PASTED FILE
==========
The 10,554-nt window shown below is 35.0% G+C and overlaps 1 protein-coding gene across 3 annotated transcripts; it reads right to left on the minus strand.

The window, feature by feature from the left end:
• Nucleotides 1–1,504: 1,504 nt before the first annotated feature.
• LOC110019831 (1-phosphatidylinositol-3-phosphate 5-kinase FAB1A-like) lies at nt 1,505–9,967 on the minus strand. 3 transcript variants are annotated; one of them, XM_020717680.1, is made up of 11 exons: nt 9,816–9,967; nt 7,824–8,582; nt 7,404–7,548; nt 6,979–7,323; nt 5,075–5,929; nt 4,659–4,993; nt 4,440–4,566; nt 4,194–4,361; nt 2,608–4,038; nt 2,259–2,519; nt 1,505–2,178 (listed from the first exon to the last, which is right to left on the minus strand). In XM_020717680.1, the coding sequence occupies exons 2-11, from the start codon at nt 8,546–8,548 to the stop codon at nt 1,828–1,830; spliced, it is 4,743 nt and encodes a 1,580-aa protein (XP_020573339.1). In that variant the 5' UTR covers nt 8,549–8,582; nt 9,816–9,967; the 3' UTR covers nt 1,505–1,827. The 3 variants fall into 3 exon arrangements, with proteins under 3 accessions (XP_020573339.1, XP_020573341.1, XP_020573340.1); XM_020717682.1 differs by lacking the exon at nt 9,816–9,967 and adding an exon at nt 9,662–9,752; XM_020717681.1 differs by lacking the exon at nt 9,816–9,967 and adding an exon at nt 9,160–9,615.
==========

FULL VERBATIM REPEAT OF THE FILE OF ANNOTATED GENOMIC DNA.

The 10,554-nt window shown below is 35.0% G+C and overlaps 1 protein-coding gene across 3 annotated transcripts; it reads right to left on the minus strand.

The window, feature by feature from the left end:
• Nucleotides 1–1,504: 1,504 nt before the first annotated feature.
• LOC110019831 (1-phosphatidylinositol-3-phosphate 5-kinase FAB1A-like) lies at nt 1,505–9,967 on the minus strand. 3 transcript variants are annotated; one of them, XM_020717680.1, is made up of 11 exons: nt 9,816–9,967; nt 7,824–8,582; nt 7,404–7,548; nt 6,979–7,323; nt 5,075–5,929; nt 4,659–4,993; nt 4,440–4,566; nt 4,194–4,361; nt 2,608–4,038; nt 2,259–2,519; nt 1,505–2,178 (listed from the first exon to the last, which is right to left on the minus strand). In XM_020717680.1, the coding sequence occupies exons 2-11, from the start codon at nt 8,546–8,548 to the stop codon at nt 1,828–1,830; spliced, it is 4,743 nt and encodes a 1,580-aa protein (XP_020573339.1). In that variant the 5' UTR covers nt 8,549–8,582; nt 9,816–9,967; the 3' UTR covers nt 1,505–1,827. The 3 variants fall into 3 exon arrangements, with proteins under 3 accessions (XP_020573339.1, XP_020573341.1, XP_020573340.1); XM_020717682.1 differs by lacking the exon at nt 9,816–9,967 and adding an exon at nt 9,662–9,752; XM_020717681.1 differs by lacking the exon at nt 9,816–9,967 and adding an exon at nt 9,160–9,615.